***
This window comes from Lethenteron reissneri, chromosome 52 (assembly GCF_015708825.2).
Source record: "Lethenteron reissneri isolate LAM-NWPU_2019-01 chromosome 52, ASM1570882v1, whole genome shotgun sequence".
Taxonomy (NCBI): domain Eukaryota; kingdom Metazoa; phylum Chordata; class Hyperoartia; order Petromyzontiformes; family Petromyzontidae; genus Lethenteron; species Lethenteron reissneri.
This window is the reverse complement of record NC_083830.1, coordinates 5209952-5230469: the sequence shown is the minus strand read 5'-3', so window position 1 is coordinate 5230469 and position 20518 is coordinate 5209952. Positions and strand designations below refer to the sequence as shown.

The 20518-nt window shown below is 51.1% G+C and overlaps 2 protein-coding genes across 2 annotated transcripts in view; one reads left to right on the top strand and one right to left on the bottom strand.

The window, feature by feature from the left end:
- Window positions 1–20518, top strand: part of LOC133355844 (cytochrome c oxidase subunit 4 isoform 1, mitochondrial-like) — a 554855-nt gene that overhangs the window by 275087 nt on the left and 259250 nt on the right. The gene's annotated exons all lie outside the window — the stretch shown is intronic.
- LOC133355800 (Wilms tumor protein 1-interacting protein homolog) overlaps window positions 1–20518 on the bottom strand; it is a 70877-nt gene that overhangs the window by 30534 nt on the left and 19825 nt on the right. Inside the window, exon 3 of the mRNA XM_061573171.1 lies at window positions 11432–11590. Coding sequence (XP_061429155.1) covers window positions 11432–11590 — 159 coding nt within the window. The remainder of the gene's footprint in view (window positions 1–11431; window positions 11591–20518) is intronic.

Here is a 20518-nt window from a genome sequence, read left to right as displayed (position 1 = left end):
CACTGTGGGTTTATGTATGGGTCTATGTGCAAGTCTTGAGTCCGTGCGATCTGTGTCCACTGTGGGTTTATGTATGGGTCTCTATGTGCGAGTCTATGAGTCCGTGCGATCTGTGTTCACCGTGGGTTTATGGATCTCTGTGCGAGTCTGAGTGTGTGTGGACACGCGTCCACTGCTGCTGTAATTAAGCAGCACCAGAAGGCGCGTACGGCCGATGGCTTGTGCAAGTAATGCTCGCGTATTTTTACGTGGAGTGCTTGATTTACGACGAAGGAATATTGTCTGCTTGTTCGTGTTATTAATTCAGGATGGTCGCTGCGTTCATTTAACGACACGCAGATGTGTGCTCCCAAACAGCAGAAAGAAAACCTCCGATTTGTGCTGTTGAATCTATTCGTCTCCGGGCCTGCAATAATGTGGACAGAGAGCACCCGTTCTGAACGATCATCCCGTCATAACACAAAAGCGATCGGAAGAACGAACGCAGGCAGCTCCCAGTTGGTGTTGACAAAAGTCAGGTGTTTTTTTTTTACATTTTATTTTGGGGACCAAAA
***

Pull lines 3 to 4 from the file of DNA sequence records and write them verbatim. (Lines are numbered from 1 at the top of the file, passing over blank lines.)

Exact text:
Taxonomy (NCBI): domain Eukaryota; kingdom Metazoa; phylum Chordata; class Hyperoartia; order Petromyzontiformes; family Petromyzontidae; genus Lethenteron; species Lethenteron reissneri.
This window is the reverse complement of record NC_083830.1, coordinates 5209952-5230469: the sequence shown is the minus strand read 5'-3', so window position 1 is coordinate 5230469 and position 20518 is coordinate 5209952. Positions and strand designations below refer to the sequence as shown.